In particular embodiments, the hip flexion actuator includes a first rotary motor coupled to a first capstan drum and the knee flexion actuator includes a second rotary motor coupled to a second capstan drum. The gait training system includes a first cable coupling the first capstan drum to the hip flexion linkage and a second cable coupling the second capstan drum to the knee flexion linkage, in accordance with particular embodiments. The knee flexion linkage is movably coupled to the knee flexion actuator via a first series elastic assembly, in accordance with particular embodiments. The first series elastic assembly includes at least one first spring positioned between the knee flexion actuator and the knee flexion linkage. The hip flexion linkage is movably coupled to the hip flexion actuator via a second series elastic assembly, in accordance with particular embodiments. The second series elastic assembly includes at least one second spring positioned between the hip flexion actuator and the hip flexion linkage. The gait deviation module may be configured to determine the difference based on a deflection of at least one of the at least one first spring and the at least one second spring. In particular embodiments, the first series elastic assembly includes a distal spring coupled to distal end of the knee flexion linkage and a proximal spring coupled to a proximal end of the knee flexion linkage. The distal spring and the proximal spring are coupled to a cable wrapped about the second capstan drum. In particular embodiments, the first series elastic assembly includes a first spring and a second spring coupled to the knee flexion linkage. The first spring is coupled to a pulley component by a first cable. The second spring is coupled to a second cable coupled to a leg brace. In particular embodiments, the difference includes a position value corresponding to a position and a velocity value corresponding to a velocity. The gait deviation module is configured to determine the difference by an impedance measurement value, in accordance with particular embodiments. The knee flexion actuation assembly is rotatably coupled to the base support frame and the hip flexion actuation assembly is rotatably coupled to the base support frame independent of the knee flexion actuation assembly, in accordance with particular embodiments. The knee flexion actuation assembly may be rotatably coupled to the base support frame via a turntable. The knee flexion actuation assembly includes an alignment bracket comprising a plurality of rollers where the knee flexion linkage extending between the plurality of rollers, in accordance with particular embodiments. The hip flexion actuation assembly may be movably coupled to the base support frame for yaw rotation with respect to the base support frame and for pitch rotation with respect to the base support frame. The hip flexion linkage and the knee flexion linkage may be coupled to a brace configured for attachment below the knee of a patient. The hip flexion linkage may include a brace coupling configured to rotate about a plurality of axes. The brace coupling couples the hip flexion linkage to a knee brace. In particular embodiments, the base frame includes a walker. The base frame may include a treadmill or a BWSS (body weight support system) as discussed in further detail herein .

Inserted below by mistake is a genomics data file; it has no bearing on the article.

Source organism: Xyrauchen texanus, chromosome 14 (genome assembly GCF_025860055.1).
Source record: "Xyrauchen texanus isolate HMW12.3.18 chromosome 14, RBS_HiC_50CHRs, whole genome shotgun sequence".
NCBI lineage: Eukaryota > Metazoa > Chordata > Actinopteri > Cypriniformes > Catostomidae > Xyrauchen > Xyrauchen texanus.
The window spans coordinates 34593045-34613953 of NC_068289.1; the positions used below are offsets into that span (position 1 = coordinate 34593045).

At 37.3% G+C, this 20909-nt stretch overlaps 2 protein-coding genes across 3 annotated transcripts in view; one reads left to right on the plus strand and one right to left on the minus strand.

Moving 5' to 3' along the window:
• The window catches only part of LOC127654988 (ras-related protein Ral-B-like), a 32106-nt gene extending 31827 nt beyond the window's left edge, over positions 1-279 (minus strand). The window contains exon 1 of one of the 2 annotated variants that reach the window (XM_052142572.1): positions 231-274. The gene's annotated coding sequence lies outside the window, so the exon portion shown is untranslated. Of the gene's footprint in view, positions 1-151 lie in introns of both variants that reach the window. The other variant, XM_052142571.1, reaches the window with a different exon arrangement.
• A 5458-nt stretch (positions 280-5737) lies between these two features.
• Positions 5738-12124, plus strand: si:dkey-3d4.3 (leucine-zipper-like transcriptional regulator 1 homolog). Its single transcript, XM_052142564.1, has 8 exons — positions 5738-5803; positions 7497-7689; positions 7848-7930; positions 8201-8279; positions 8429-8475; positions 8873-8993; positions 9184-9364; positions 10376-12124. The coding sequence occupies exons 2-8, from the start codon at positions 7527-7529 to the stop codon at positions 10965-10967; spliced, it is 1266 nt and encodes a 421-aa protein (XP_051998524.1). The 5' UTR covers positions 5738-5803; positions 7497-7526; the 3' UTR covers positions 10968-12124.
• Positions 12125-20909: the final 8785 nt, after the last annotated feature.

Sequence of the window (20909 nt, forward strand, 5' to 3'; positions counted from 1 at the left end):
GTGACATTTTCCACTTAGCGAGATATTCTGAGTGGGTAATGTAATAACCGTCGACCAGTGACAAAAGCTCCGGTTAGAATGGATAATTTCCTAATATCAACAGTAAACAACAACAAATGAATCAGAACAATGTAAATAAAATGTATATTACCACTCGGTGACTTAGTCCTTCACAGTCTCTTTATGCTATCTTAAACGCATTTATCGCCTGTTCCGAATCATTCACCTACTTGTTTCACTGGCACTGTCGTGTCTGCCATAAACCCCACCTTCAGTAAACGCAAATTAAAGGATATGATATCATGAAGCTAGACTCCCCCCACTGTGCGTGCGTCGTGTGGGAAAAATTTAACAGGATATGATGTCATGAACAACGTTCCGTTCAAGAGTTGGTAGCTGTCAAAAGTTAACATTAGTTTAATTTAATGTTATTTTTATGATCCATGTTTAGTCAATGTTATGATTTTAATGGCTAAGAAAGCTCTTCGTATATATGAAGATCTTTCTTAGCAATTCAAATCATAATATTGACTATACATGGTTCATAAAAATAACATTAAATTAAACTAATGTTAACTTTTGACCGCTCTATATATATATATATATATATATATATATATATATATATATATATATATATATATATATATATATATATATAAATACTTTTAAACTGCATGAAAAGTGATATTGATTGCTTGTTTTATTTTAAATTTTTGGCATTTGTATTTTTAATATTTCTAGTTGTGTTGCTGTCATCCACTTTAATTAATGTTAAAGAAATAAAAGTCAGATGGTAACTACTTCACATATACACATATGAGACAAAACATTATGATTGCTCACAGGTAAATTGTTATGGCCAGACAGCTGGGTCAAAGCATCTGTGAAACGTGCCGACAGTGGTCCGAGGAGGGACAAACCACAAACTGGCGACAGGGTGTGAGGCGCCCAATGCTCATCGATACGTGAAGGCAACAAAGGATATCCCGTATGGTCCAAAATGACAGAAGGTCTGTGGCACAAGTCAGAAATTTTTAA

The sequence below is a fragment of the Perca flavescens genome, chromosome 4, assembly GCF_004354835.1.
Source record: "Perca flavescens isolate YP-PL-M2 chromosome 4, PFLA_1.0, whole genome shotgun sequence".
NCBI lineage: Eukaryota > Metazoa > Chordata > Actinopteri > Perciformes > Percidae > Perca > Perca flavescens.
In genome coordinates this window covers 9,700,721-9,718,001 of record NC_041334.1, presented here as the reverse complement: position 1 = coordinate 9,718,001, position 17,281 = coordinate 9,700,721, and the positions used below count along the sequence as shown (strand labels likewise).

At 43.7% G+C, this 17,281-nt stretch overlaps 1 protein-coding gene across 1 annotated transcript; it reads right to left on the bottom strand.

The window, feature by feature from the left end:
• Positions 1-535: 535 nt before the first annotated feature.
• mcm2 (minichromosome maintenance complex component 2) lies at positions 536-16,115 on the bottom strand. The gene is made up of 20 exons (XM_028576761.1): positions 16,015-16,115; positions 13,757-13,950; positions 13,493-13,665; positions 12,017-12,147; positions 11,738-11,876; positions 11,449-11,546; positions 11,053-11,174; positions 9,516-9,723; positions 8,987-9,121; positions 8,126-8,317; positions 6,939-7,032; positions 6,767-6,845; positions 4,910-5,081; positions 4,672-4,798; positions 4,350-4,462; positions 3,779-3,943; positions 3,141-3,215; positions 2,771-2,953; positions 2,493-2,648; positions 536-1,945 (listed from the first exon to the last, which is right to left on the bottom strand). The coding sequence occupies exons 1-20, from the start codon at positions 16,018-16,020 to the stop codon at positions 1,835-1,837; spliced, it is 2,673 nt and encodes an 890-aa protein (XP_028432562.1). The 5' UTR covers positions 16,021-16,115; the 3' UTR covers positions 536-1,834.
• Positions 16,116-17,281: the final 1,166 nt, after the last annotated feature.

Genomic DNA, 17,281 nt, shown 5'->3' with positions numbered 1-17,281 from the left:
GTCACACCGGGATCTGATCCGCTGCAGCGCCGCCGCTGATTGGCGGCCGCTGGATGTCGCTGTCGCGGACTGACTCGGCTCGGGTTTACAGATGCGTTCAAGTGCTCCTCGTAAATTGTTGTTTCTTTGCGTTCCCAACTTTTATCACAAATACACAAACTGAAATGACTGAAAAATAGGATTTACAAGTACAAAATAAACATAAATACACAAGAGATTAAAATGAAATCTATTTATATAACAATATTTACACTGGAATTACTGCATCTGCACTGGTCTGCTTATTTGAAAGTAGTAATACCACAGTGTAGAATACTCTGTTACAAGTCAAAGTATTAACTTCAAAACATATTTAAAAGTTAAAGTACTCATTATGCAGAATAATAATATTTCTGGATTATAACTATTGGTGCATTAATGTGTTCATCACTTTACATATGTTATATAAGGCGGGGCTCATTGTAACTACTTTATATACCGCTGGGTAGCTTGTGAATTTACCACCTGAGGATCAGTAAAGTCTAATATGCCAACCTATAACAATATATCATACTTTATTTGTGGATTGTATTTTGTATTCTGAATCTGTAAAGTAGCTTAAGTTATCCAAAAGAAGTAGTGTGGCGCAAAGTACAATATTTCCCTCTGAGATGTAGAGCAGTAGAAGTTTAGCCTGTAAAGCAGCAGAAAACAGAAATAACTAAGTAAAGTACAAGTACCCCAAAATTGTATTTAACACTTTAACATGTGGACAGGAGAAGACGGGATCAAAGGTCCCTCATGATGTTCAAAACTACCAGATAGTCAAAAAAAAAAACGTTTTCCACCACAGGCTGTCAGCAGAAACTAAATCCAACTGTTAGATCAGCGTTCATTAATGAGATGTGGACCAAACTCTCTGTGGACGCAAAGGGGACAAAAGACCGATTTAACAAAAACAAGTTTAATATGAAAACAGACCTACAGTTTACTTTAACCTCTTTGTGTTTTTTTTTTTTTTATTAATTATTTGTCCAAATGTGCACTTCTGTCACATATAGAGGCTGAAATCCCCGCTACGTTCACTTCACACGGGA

Particular embodiments provide a gait training method. The method includes receiving, at a gait training controller, model gait values corresponding to parameters of a model gait. The method also includes detecting, via at least one sensor communicably coupled to the gait training controller, parameters of an input gait received via a knee flexion linkage coupled to a knee flexion actuator and a hip flexion linkage coupled to a hip flexion actuator, the knee flexion linkage coupled to the knee flexion actuator via a first series elastic assembly. The first series elastic assembly includes at least one first spring. The hip flexion linkage is coupled to the hip flexion actuator via a second series elastic assembly including at least one second spring. The method further includes determining a difference between the model gait and the input gait and activating one or more of the knee flexion actuator and the hip flexion actuator so as to compensate for the difference between the model gait and the input gait.